How stupid could R. Kelly be? It’s not stupidity; it’s denial, arrogance – it’s thou doth protest too much.

Lance Armstrong or Rafael Palmeiro waving their fingers at Congress and their detractors would be a decent analogy. But their constant denial of using performance enhancing drugs before they were found out and admitted the truth involved just the theft of money and fame from others who didn’t take steroids and competed fairly.

R. Kelly is accused of stealing the souls and innocence -- and often the virginity -- of adolescent girls.

At one point during Gayle King’s interview, which felt more like the counseling session of a disturbed patient on a therapist’s couch, he said, “They’re describing Lucifer. I’m not Lucifer.”

Unavailable for comment, the archangel could not neither confirm nor deny.

Look, these are the facts: only about 2 percent of all rape and related sex charges are determined to be false, the same percentage as for other felonies, according to a Stanford group called, “Men Against Abuse Now.”

So to believe R. Kelly, you would have to believe the accounts of dozens of women over three decades and their allies collectively banded together – even though many of them still don’t know each other and have never met – to destroy the reputation and career of a man who penned, “Bad Man,” “Apologies to a Thug” and “The Storm Isn’t Over.”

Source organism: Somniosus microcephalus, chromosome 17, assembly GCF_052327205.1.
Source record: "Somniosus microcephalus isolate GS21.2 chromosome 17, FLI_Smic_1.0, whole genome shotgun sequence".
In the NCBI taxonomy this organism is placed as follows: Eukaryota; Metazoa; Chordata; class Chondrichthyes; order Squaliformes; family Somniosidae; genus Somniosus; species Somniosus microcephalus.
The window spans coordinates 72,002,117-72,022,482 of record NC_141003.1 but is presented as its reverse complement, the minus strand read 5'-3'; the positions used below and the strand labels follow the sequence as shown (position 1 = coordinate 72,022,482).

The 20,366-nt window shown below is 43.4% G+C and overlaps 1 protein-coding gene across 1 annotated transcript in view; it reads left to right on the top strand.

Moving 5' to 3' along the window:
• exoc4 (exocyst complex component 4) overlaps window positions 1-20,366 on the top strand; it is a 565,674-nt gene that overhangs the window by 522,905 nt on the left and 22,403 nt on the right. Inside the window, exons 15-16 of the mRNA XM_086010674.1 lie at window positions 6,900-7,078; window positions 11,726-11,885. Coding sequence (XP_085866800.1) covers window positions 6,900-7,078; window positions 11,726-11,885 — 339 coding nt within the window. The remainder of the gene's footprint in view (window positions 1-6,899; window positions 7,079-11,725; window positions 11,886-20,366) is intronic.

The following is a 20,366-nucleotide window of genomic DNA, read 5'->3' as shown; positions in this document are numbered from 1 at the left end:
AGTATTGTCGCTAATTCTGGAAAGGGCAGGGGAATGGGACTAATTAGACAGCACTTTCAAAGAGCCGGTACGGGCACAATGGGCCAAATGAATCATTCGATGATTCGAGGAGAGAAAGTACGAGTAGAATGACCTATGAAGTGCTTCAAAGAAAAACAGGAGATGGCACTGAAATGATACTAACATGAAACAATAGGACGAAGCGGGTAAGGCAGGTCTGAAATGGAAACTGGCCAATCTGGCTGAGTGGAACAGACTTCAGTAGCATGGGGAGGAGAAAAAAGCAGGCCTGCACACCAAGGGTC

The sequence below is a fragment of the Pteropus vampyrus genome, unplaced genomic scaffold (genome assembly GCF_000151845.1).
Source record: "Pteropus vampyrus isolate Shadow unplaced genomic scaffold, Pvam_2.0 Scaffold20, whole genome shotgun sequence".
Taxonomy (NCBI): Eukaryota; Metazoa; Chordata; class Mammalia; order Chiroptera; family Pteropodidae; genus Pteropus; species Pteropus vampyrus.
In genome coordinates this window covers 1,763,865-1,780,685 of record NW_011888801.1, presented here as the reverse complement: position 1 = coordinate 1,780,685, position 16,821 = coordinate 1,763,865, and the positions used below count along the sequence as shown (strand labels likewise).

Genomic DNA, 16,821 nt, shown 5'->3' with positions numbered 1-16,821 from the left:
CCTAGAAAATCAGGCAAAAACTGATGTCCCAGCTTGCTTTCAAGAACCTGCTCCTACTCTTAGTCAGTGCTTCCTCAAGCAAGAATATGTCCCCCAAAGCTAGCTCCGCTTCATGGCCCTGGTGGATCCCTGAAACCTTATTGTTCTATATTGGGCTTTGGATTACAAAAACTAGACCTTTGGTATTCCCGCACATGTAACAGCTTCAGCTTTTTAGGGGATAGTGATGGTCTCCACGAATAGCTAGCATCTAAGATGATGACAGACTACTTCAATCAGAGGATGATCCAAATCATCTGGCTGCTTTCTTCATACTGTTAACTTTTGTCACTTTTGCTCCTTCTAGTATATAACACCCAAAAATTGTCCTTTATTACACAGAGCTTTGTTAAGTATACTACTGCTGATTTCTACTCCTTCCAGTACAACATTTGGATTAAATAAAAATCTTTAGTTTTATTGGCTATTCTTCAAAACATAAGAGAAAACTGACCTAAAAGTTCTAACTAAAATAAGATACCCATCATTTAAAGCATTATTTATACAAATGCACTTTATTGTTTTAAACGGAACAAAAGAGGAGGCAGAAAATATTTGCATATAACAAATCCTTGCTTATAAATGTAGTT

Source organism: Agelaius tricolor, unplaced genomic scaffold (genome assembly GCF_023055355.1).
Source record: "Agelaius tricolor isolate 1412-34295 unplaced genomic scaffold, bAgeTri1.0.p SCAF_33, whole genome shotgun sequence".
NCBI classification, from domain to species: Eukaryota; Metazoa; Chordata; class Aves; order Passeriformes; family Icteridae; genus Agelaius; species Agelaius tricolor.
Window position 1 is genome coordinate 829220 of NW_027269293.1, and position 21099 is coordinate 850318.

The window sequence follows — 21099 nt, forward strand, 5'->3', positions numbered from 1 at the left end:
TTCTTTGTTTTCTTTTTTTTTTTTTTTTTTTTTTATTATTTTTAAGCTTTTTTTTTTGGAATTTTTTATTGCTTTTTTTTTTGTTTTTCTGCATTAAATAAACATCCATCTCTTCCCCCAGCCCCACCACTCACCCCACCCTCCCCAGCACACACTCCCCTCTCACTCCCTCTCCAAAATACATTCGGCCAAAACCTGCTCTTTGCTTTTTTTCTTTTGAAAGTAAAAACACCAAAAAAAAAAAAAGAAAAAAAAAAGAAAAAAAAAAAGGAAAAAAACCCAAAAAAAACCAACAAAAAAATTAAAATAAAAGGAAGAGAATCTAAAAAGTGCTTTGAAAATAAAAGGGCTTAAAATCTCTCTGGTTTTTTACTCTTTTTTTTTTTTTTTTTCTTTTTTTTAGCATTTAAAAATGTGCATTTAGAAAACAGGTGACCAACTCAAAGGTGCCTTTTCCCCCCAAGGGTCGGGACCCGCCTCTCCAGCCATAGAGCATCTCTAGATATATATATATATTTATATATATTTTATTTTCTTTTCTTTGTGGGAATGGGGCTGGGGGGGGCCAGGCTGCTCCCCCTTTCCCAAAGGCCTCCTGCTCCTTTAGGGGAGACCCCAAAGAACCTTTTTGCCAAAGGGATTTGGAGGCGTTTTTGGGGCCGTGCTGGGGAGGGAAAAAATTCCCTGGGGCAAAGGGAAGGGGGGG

R Kelly mugshot Chicago Police February 2019
In this photo taken and released by the Chicago Police Dept., Friday, Feb. 22, 2019, R&B singer R. Kelly is photographed during booking at a police station in Chicago, Il.
Chicago Police Dept. via AP

“There’s real girls out there missing…There’s real young girls, out there bein’ abducted, bein’ raped,” he said, minimizing his own alleged sexual assault, playing the there’s-evil-out-there-worse-than-me card.

About the time he blurted through tears, “I have such a big heart. People betray me and I keep forgivin’ ‘em,” the act was over. He was looking into the camera, not at Gayle King. He was a performer desperate for validation from an audience that saw right through him.

R. Kelly’s last recording session was almost done, the gig up, 21 years after he released, “When a Woman’s Fed Up.”

“You can cry a river till an ocean starts to form – yeah – but she will always remember, because she’s a woman scorned.”

Worse, she may have been a woman that was criminally and sexually abused by Robert Sylvester Kelly.